Mathematics – Elisabeth Oberzaucher and Karl Grammer (University of Vienna, Austria) for trying to use mathematical techniques to determine whether and how Moulay Ismael the Bloodthirsty, the Sharifian Emperor of Morocco, managed, during the years from 1697 through 1727, to father 888 children.
Biology – Bruno Grossi (University of Chile) and colleagues, for observing that when you attach a weighted stick to the rear end of a chicken, the chicken then walks in a manner similar to that in which dinosaurs are thought to have walked.
Diagnostic medicine – Diallah Karim (Stoke Mandeville Hospital, UK) and colleagues, for determining that acute appendicitis can be accurately diagnosed by the amount of pain evident when the patient is driven over speed bumps.
Physiology and entomology – Awarded jointly to two individuals: Justin Schmidt (Southwest Biological Institute, US) for painstakingly creating the Schmidt Sting Pain Index, which rates the relative pain people feel when stung by various insects; and to Michael L. Smith (Cornell University, US), for carefully arranging for honey bees to sting him repeatedly on 25 different locations on his body, to learn which locations are the least painful (the skull, middle toe tip, and upper arm). and which are the most painful (the nostril, upper lip, and penis shaft).
Shia LaBeouf Arrested For Public Intoxication –
Transformers star Shia LaBeouf has been arrested in Austin, Texas for public intoxication. A video on the TMZ website appears to show the actor in handcuffs as police put him in the back of a patrol car. Witnesses told the site the actor was acting bizarrely, running down the street, jaywalking and ignoring police warnings. The Austin City Limits music festival is currently taking place in the city. Records show the 29-year-old was booked into Travis County Jail on Friday night and later released. [Sky News] Shia Labeouf
Japan: Citizens clamour for Tokyo disaster manual –
A manual to help people in Tokyo prepare for disasters has proved so popular that local officials have complained that they are being sold on the internet for profit. The 340-page Tokyo Bousai (“Disaster Preparedness Tokyo”) appears in a startling yellow cover, and 7.5m copies are being distributed free of charge to Tokyo residents. It’s currently available to download in Japanese and English from the city government’s website, but for those who still crave a physical copy of the manual, the Tokyo government is considering selling it at cost price. [BBC] Tokyo Disaster Manual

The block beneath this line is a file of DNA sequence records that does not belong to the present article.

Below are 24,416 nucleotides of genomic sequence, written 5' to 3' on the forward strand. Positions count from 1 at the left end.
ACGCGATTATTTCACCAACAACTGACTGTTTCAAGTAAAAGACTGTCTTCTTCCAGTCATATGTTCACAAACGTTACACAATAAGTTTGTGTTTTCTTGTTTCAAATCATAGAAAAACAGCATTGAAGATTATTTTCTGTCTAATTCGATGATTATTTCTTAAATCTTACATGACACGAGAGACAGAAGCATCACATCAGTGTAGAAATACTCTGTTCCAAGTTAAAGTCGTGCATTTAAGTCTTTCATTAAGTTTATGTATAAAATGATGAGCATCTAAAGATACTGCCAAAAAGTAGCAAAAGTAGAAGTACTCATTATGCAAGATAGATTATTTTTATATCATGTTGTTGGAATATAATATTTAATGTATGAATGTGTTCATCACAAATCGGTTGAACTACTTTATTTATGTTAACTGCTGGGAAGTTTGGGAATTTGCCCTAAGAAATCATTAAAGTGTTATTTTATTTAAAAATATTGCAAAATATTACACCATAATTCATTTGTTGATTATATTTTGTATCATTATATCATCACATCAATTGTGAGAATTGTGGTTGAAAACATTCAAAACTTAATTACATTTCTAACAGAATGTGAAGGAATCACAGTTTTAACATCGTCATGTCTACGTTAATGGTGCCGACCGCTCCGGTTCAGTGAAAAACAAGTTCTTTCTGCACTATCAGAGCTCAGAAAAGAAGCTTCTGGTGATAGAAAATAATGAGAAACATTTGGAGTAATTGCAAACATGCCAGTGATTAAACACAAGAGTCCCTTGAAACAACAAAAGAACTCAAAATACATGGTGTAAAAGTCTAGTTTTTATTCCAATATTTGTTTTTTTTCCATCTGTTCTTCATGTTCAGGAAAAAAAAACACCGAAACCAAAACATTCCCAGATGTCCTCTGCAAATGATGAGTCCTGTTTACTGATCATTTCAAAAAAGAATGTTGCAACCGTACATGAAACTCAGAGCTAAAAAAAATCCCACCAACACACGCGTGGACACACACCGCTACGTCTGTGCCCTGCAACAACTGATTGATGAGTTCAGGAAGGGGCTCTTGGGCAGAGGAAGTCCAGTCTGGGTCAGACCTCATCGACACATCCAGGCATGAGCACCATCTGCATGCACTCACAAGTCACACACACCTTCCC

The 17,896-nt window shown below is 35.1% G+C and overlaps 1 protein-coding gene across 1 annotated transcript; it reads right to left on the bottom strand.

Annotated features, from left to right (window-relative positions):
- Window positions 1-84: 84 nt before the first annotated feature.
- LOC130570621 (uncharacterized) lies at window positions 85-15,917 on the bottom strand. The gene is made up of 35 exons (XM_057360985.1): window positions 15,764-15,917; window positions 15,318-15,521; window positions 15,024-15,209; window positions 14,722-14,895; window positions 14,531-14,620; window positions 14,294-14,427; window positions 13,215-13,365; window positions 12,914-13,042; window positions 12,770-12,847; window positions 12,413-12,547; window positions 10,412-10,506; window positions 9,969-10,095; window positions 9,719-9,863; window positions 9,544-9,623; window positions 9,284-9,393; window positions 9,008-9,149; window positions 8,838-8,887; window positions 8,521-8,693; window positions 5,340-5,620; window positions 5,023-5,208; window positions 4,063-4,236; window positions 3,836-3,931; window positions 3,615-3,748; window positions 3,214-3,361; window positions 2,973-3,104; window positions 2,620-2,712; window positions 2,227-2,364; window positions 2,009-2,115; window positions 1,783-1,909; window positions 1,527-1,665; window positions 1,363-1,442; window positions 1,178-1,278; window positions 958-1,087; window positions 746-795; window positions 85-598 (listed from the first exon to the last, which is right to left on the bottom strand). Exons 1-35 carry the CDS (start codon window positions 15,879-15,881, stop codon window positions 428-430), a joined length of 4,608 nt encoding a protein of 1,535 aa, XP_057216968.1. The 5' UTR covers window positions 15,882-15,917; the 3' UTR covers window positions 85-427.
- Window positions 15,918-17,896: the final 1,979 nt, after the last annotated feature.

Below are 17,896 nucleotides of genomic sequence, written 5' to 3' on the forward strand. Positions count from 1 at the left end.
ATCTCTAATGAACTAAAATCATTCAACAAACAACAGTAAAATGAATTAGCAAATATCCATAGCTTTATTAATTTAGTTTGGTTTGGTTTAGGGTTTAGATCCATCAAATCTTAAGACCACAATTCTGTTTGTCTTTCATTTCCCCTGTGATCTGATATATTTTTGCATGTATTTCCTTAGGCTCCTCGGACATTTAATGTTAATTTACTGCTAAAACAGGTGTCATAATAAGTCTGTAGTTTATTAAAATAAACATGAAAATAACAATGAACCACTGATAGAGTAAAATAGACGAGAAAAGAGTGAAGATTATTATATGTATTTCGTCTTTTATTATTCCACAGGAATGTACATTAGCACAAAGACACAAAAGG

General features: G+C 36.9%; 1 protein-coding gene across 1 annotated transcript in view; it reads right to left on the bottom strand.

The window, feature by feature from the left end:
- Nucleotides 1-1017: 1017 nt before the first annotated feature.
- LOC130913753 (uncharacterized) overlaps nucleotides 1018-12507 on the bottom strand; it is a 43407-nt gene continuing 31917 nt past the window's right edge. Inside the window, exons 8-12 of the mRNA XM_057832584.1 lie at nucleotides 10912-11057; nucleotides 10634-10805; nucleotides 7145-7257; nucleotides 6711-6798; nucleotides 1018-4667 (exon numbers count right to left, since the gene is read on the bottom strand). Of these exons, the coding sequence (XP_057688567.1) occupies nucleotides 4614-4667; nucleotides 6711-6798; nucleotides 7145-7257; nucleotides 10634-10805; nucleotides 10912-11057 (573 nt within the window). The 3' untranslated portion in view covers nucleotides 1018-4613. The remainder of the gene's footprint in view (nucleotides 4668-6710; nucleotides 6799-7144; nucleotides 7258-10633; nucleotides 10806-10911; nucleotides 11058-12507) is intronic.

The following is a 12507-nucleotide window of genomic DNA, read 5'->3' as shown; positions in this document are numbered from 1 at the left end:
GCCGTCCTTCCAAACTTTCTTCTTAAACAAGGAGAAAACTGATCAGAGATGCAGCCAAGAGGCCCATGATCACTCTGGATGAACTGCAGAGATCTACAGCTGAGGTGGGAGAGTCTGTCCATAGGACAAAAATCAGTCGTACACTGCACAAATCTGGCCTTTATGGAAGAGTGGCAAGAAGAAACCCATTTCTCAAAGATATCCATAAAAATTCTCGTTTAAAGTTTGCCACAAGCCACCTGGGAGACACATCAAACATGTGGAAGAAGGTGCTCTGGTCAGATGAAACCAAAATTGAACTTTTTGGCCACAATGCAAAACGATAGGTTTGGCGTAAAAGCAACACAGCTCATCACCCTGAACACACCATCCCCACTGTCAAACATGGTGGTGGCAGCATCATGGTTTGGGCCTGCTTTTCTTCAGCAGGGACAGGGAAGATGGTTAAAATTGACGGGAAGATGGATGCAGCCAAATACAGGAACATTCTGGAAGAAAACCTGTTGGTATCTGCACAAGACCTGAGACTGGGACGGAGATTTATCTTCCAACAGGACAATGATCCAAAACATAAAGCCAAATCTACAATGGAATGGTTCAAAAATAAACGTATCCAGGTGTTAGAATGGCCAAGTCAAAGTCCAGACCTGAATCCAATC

The death toll from Friday’s violence at the Gaza Strip border is now seven Palestinians. Of the 60 wounded, 10 were seriously injured. Massive riots managed to breach the border fence and enter Israeli territory and were dispersed by live fire. (Ynet News)
Nasa predicts near-miss with asteroid on Halloween –
An asteroid is due to pass by Earth on Halloween and miss us by a whisker, according to Nasa. Well, if whiskers were 499,000km long, at any rate. The asteroid was spotted by Nasa a fortnight ago and is set to fly past the Earth on Halloween at over 78,000mph. It will cross by Earth at the closest it’s been since 2006. The space agency explained why they spotted it at such short notice, despite constantly monitoring the size. They said: “The asteroid is on an extremely eccentric and a high inclination orbit.” We won’t be able to see the asteroid with the naked eye, but anyone with access to a telescope will be able to see it as it passes by. “This is the closest approach by a known object this large until 1999 AN10 approaches within 1 lunar distance in August 2027,” said Nasa. [Daily Telegraph]
Q Awards 2015: Foals beat Ed Sheeran and Blur to win Best Act In the World Today –
The Oxford band Foals confirmed their elevation to music’s biggest stages after being voted Best Act In the World Today at the Q magazine awards. Foals, who combine indie rock with electronic beats and African-inspired rhythms, beat Blur, Noel Gallagher and Ed Sheeran to the award, previously won by the likes of Radiohead and Coldplay. Ed Sheeran beat Kanye West, Taylor Swift and Sam Smith to the Solo Artist award, capping a year in which the strummer sold out three nights at Wembley Stadium, performing with just his guitar and a loops pedal. However Sheeran lost out to the Brighton drums and bass rock duo Royal Blood for the Best Live Act prize. [The Independent] See List of the Day The Foals
Hundreds Of Apps Banned From App Store For Accessing Users’ Personal Information –
Hundreds of iOS applications have been pulled out of the App Store, following a report from analytics service SourceDNA, which uncovered a group of applications that were extracting users’ personally identifiable information, including email addresses associated with their Apple IDs, devices and peripheral serial numbers, as well as a list of apps installed on their phone. The applications in question had been using an SDK from a Chinese advertising company called Youmi which was accessing this information by way of private APIs, the report found. Nearly all of the developers were located in China so, for now, this appears to be an isolated incident. However, the larger concern here has to do with how long this activity had been taking place – and what that means in terms of Apple’s App Store review process, given that it hadn’t caught this suspect activity until being alerted to it by a third party. [Tech Crunch]